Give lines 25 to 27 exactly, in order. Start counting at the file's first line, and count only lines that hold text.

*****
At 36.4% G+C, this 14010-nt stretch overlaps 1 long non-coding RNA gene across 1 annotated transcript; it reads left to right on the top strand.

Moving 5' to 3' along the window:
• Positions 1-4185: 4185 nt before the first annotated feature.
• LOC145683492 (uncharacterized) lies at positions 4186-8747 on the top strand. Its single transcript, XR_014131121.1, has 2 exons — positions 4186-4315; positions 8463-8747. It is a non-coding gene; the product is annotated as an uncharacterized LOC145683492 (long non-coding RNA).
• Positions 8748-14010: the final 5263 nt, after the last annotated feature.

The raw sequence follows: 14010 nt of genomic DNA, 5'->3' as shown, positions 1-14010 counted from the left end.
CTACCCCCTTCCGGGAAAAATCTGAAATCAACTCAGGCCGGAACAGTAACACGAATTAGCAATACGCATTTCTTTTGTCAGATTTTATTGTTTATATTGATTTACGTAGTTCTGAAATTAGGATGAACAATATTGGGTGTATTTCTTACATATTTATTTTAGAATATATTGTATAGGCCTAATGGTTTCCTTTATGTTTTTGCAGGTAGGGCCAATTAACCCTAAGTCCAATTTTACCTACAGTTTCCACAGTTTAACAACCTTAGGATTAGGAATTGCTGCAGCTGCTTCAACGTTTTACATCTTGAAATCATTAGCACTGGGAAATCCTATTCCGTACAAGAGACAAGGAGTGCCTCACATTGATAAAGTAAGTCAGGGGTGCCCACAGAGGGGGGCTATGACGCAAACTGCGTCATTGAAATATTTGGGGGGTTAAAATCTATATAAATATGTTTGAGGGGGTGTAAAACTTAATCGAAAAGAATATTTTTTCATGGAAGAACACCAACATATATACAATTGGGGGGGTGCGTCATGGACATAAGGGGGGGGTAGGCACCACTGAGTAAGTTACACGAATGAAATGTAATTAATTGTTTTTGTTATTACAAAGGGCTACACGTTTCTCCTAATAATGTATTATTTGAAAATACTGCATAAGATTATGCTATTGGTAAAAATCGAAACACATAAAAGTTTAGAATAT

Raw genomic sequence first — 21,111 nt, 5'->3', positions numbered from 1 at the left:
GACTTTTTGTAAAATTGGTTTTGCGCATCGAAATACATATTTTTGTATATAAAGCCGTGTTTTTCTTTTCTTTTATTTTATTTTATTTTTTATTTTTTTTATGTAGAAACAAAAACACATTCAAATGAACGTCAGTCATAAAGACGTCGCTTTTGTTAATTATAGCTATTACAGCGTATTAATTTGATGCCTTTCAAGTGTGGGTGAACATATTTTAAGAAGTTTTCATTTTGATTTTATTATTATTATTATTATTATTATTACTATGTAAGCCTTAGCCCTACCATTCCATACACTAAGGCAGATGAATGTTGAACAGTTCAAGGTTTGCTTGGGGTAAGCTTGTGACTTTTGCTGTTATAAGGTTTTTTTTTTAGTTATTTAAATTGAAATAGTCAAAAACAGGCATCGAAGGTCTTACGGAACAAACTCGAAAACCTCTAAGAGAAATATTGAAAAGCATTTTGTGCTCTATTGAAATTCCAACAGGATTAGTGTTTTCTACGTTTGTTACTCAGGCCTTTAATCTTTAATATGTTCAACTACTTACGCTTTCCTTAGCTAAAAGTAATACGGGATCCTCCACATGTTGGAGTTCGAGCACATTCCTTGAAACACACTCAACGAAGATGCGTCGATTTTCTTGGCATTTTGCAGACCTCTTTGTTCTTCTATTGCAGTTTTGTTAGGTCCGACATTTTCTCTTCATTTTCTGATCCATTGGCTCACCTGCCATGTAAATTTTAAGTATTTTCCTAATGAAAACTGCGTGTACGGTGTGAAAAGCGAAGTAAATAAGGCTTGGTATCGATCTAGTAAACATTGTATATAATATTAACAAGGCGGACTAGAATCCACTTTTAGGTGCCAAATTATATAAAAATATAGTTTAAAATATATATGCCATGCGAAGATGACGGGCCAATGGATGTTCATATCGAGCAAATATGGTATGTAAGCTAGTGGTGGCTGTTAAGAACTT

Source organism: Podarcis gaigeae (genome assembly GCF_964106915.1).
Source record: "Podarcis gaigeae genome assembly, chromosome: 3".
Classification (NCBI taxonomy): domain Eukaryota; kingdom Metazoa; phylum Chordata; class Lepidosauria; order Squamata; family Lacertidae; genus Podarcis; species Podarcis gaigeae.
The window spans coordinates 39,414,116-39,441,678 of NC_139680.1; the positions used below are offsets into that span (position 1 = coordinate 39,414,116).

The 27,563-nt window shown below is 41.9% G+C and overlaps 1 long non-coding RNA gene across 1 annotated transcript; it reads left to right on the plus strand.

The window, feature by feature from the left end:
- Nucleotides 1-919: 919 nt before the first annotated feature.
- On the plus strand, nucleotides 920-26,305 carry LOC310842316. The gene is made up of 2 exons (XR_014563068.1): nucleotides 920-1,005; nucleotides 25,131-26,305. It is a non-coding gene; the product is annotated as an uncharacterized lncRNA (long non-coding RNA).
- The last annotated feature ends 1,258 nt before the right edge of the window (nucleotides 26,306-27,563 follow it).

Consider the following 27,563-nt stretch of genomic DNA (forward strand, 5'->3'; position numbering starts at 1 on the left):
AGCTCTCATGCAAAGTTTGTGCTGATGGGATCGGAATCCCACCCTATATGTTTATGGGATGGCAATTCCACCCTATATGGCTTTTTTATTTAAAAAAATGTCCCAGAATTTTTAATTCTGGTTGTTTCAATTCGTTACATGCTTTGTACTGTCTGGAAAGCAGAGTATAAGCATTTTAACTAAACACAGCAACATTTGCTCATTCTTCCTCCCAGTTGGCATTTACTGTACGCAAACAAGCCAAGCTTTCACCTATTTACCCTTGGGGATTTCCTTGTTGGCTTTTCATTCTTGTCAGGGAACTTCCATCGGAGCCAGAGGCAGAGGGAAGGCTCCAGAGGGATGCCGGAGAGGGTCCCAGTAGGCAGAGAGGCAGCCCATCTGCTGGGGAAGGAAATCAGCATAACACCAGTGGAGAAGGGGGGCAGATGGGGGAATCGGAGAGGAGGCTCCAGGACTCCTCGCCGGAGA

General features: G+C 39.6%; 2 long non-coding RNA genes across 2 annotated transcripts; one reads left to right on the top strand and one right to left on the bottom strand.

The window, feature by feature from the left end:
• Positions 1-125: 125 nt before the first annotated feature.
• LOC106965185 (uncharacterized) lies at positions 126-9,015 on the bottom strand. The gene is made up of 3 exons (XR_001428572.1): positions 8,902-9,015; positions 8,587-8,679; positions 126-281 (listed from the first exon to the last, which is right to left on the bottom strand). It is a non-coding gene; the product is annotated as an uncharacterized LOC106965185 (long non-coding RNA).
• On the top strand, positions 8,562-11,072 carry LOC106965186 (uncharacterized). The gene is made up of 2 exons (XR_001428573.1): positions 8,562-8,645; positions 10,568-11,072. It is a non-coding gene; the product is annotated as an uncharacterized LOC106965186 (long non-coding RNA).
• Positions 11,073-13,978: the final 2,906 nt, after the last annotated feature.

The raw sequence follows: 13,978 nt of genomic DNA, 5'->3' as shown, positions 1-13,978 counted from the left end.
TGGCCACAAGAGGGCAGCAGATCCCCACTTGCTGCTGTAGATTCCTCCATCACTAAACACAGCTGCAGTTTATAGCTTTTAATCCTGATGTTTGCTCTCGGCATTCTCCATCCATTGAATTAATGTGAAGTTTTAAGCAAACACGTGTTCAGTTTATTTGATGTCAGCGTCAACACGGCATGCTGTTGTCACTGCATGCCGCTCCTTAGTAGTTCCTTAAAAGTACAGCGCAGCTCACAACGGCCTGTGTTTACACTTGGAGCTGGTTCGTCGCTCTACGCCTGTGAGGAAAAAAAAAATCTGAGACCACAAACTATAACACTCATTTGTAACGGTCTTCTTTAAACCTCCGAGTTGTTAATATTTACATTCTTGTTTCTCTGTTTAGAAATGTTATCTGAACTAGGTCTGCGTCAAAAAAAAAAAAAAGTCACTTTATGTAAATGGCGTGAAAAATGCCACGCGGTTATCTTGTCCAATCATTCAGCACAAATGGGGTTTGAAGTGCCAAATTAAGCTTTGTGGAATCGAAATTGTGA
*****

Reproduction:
• On the top strand, positions 8,562-11,072 carry LOC106965186 (uncharacterized). The gene is made up of 2 exons (XR_001428573.1): positions 8,562-8,645; positions 10,568-11,072. It is a non-coding gene; the product is annotated as an uncharacterized LOC106965186 (long non-coding RNA).
• Positions 11,073-13,978: the final 2,906 nt, after the last annotated feature.

The raw sequence follows: 13,978 nt of genomic DNA, 5'->3' as shown, positions 1-13,978 counted from the left end.